When Italeri first began producing 1:72 military figure sets, they started on safe ground with British and French Napoleonics. Their first French cavalry set was of long awaited Carabiniers, one of the most spectacular troop types of the Wars, and not previously done by anyone. They were spectacular from around 1810 when they were issued a new uniform that included a Grecian-style helmet and a cuirass, making them cuirassiers in all but name, As the box tells us, this was still their appearance in 1815 during Napoleon's last throw of the dice, at Waterloo.
After their first cavalry set (Scots Greys) had set the standard, the Carabiniers matched it with nine poses and five horse poses. What's more the poses are not just of men holding their sword up at slightly different angles - these are a good mixture, including men handling and firing the carbine. This set also saw the first attempt at producing a figure that is charging with sword pointing directly in front of him. Due to the limitations of the two-piece mould this is a very difficult pose to make, and yet arguably it is the most important of all. Italeri showed a lot of imagination and came up with a figure moulded partly sideways, which was indeed broadly in the desired position. However, one leg is well forward of the other, and there is a slightly ungainly look about it. Still, it is probably as close as can be achieved with the technology (without having separate parts), and fully deserves its place in the set. We liked all of the poses, although the man next to the trumpeter has his sword arm at a strange angle.
The set also includes an officer and a trumpeter - figures that are often missing from sets that only offer a few poses. The officer, at the end of the first row, is presumably shouting encouragement to his men as they charge, while the trumpeter is in classic pose, using his instrument.
The five horse poses are all galloping, charging etc. They are well sculpted and correctly furnished. However a standing pose should have been included, mainly for the man firing his carbine, as his slim chance of hitting anything virtually disappears if he is firing from a moving mount. Much the same applies to the man holding his carbine, who does not look like he is on a fully-galloping animal, and even the man about to thrust down with his sword would be better on a horse either standing or at least not moving with the full fury all these poses show. Some of the poses are more natural than others, but all of them are at least respectable.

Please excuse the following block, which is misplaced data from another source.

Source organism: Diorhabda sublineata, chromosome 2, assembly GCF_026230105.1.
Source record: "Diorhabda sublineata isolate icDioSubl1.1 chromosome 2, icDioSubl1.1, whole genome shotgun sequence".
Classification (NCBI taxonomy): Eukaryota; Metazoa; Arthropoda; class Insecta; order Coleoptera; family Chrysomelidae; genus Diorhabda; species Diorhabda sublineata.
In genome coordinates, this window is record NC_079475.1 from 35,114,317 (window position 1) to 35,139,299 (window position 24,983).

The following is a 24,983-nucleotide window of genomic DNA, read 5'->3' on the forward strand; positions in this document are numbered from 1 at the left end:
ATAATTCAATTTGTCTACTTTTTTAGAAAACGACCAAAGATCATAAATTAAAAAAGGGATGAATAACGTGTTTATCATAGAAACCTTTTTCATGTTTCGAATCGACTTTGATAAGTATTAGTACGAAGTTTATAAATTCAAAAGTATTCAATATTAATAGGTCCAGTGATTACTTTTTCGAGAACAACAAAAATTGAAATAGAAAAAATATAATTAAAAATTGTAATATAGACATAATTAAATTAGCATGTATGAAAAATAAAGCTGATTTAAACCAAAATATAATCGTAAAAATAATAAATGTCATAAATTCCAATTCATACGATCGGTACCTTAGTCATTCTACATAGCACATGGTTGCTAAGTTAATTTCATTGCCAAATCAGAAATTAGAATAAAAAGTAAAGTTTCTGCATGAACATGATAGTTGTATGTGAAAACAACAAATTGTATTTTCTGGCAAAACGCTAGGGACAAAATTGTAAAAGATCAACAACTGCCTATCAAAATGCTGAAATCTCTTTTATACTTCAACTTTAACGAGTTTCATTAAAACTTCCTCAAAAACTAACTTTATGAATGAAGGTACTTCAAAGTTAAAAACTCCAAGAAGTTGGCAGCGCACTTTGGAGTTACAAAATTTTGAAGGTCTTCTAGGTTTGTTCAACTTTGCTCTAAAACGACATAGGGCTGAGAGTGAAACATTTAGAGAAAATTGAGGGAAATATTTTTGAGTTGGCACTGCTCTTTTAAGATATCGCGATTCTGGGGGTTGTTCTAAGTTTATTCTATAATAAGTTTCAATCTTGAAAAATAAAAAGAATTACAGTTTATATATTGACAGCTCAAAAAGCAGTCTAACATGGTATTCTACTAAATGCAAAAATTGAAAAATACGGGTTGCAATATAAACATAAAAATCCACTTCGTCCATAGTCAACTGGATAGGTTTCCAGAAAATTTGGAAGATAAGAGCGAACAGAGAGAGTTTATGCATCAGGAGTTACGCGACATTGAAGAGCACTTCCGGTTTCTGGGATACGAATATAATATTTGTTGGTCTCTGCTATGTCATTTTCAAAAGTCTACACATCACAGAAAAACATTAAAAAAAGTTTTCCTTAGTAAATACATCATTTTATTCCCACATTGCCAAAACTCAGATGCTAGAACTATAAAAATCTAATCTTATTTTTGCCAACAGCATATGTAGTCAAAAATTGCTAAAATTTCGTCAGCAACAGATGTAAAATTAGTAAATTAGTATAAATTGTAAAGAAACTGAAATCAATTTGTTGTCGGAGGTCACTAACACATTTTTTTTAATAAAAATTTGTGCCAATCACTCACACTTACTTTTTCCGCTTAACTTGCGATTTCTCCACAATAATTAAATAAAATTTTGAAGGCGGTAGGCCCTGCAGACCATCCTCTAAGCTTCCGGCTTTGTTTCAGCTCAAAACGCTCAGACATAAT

All the figures wear the armour that made them so spectacular. Strangely though, all are missing the carbine belt which held that weapon, and those that actually have a carbine have it hanging by their side with no visible means of support. Also, while all the troopers have a cartridge pouch, the belt on which it hangs is missing from the front of the body in many cases, leaving this belt to disappear at the shoulder and hip, which is very strange. All the clothing looks good, and the officer has correctly been given the sunburst badge on the front of his cuirass, which the unarmoured trumpeter has a coat with lace on the chest that could serve for either the 1810-style coat or the post-1812 coat with imperial livery.
The sculpting is excellent, with beautiful detail everywhere. The cuirass and the helmets in particular call for a high standard, and these figures deliver that standard very well. Even where the man directly faces the mould, making the helmet very hard to produce, the results are good with minimal loss of detail. Apart from the one awkward swordsman all the poses are natural and the proportions great. There is no flash, and the men sit easily on the horses but grip them well enough to need little or no gluing, so these are precision pieces.
Apart from the problem with the belts, these are very fine figures indeed. The mismatch between some of the poses and the fully charging horses is a tricky feature to overcome, and Italeri should have provided a horse pose that was standing or walking, but other than that this set is full of positives. Although others have since done Carabiniers, this remains a popular set and demonstrates that Italeri's entry into the figure market was marked by very high quality right from the very start. This is an interesting choice of subject, and a very well executed set that has stood the test of time.